Avian Evolutionary Genetics
Abstract Understanding natural variation in behaviour in terms of both proximate genetic causes and ultimate evolutionary consequences is a central theme in evolutionary genetics. We are interested in how selection shapes traits such as mating behaviour, parental care, diurnal and seasonal timing and patterns of habitat selection. The study of genomic conflicts based on sexual antagonism, meiotic drive, selfish DNA, or inbreeding/outbreeding phenomena is a particular focus of our interests.
Our study systems cover populations of wild and captive bird species with different mating systems and life-history traits. We combine exploration of long-term data sets with key experiments to test specific hypotheses. We use modern individual monitoring techniques in combination with quantitative genetics, genomic sequence, transcriptomic or proteomics approaches.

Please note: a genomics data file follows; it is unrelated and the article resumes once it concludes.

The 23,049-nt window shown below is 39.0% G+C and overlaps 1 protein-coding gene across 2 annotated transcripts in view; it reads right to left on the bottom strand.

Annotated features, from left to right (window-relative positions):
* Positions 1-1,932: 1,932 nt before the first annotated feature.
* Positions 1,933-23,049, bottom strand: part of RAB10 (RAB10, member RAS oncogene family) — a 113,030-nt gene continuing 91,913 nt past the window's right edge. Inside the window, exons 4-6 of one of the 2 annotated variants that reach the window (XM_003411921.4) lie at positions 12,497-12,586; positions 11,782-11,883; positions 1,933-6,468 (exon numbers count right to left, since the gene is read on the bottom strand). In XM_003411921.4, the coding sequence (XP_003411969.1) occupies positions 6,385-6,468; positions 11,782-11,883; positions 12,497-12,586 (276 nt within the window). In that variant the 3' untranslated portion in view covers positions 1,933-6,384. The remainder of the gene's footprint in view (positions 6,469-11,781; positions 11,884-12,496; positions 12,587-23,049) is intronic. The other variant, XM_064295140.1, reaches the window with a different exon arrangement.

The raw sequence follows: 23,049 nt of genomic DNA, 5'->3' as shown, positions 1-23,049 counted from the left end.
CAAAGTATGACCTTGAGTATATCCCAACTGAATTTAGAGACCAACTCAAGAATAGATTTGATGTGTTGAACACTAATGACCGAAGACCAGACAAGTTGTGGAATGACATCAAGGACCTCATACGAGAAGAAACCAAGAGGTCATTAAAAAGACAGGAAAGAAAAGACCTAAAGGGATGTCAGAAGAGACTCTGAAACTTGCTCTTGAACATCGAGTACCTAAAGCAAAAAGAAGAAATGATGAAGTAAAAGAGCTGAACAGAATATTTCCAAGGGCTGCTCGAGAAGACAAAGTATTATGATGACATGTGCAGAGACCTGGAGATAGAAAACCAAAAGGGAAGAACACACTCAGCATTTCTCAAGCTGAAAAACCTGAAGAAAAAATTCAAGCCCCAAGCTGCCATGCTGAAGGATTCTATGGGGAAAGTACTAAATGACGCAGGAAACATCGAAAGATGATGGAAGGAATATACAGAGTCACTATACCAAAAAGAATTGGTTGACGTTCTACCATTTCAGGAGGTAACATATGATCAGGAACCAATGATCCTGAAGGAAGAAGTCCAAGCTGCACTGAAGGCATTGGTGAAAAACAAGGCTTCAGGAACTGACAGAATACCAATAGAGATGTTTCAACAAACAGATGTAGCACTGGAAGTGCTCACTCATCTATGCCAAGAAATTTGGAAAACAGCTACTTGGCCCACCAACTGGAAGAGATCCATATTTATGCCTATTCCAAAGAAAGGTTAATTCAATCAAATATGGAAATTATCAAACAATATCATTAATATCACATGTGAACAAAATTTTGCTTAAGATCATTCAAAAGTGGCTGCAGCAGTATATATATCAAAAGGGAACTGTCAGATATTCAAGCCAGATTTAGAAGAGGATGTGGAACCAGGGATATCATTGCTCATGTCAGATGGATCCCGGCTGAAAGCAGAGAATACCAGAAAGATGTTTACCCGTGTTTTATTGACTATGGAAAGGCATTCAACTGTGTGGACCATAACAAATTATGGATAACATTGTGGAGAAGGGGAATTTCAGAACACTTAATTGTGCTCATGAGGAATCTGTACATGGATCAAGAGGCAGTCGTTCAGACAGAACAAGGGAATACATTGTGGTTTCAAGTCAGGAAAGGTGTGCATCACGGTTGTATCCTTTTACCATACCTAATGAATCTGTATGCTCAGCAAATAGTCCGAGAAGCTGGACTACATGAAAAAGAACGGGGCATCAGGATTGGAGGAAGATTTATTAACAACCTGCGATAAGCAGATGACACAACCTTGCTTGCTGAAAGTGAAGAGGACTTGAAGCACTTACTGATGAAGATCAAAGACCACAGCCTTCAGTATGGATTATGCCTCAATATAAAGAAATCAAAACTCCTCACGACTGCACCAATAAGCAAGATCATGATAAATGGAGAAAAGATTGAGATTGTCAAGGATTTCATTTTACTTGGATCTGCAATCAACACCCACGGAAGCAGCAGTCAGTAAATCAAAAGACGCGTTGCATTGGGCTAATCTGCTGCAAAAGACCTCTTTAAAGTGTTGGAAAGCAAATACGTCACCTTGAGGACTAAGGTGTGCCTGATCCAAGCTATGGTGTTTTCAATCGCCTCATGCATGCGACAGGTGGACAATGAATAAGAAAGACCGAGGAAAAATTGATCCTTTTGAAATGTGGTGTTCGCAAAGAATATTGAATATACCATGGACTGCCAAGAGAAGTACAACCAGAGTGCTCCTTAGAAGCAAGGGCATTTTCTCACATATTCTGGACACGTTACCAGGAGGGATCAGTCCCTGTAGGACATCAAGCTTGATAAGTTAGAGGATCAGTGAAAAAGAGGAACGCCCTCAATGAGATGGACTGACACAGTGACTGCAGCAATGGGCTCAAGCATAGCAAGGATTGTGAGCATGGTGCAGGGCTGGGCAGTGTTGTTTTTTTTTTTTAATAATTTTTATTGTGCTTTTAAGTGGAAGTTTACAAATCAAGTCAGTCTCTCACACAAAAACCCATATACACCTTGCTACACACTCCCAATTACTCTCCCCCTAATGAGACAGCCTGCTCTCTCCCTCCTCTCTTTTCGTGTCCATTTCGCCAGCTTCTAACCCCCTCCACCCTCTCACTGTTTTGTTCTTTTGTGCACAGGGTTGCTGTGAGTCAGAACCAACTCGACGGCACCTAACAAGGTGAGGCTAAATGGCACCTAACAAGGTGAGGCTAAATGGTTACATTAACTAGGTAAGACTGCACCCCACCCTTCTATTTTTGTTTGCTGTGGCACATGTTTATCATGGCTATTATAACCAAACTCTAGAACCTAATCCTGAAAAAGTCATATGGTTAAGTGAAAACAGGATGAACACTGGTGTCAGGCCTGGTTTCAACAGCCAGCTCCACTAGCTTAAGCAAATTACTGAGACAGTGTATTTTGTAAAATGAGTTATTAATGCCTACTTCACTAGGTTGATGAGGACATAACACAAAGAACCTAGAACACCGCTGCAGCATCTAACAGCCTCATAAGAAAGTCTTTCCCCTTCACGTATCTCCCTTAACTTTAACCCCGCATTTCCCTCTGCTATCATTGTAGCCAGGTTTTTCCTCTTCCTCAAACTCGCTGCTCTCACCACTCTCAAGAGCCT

We seek PhD candidates for projects in these areas using a combination of work in the field or aviary with genetic/genomic approaches. In particular we seek applicants who enjoy working in a team and would like to contribute to new techniques and approaches for a better understanding of variation in behaviour and fitness.
Keywords genomic conflicts, quantitative genetics, population genomics, QTL-mapping, bioinformatics, biostatistics, genomic selection signatures, sex-biased expression, transcriptomics
Advisors Wolfgang Forstmeier, Jakob Mueller, MPIO Seewiesen